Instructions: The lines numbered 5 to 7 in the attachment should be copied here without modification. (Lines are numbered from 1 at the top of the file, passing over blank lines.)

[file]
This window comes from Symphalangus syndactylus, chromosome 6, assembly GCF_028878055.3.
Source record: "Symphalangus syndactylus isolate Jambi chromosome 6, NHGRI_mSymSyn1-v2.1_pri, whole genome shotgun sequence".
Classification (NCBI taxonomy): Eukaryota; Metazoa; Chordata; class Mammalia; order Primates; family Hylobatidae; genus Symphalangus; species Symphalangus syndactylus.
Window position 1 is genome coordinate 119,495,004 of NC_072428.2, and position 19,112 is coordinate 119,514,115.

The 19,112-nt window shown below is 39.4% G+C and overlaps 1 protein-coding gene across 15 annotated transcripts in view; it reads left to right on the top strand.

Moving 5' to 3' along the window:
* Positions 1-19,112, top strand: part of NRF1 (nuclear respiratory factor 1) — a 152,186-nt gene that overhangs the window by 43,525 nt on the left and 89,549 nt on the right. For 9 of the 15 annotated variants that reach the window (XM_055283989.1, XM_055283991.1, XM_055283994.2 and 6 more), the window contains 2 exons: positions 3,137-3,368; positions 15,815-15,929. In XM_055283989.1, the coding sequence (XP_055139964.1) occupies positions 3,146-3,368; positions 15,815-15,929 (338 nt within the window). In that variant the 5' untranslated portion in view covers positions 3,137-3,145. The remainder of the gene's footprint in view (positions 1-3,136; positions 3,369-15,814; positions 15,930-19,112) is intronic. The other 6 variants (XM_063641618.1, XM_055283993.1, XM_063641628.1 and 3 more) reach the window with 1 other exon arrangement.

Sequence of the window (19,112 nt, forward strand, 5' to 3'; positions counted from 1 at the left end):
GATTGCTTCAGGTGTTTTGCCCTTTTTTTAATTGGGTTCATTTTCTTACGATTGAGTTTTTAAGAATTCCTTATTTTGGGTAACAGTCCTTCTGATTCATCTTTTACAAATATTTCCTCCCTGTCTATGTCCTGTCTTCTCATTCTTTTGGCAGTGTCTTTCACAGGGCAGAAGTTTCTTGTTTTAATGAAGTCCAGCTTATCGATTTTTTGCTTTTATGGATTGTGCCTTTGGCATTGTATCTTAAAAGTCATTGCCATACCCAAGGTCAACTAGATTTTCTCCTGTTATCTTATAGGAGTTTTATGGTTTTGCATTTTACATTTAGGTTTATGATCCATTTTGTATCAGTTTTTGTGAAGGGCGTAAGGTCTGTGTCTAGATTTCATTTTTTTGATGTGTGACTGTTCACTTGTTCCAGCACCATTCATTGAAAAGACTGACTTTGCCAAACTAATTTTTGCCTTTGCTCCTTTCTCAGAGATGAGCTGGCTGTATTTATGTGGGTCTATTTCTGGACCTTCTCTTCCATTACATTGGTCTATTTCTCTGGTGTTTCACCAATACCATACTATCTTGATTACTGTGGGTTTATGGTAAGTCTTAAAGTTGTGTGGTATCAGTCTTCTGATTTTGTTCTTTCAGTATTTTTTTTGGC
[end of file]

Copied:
The 19,112-nt window shown below is 39.4% G+C and overlaps 1 protein-coding gene across 15 annotated transcripts in view; it reads left to right on the top strand.

Moving 5' to 3' along the window:
* Positions 1-19,112, top strand: part of NRF1 (nuclear respiratory factor 1) — a 152,186-nt gene that overhangs the window by 43,525 nt on the left and 89,549 nt on the right. For 9 of the 15 annotated variants that reach the window (XM_055283989.1, XM_055283991.1, XM_055283994.2 and 6 more), the window contains 2 exons: positions 3,137-3,368; positions 15,815-15,929. In XM_055283989.1, the coding sequence (XP_055139964.1) occupies positions 3,146-3,368; positions 15,815-15,929 (338 nt within the window). In that variant the 5' untranslated portion in view covers positions 3,137-3,145. The remainder of the gene's footprint in view (positions 1-3,136; positions 3,369-15,814; positions 15,930-19,112) is intronic. The other 6 variants (XM_063641618.1, XM_055283993.1, XM_063641628.1 and 3 more) reach the window with 1 other exon arrangement.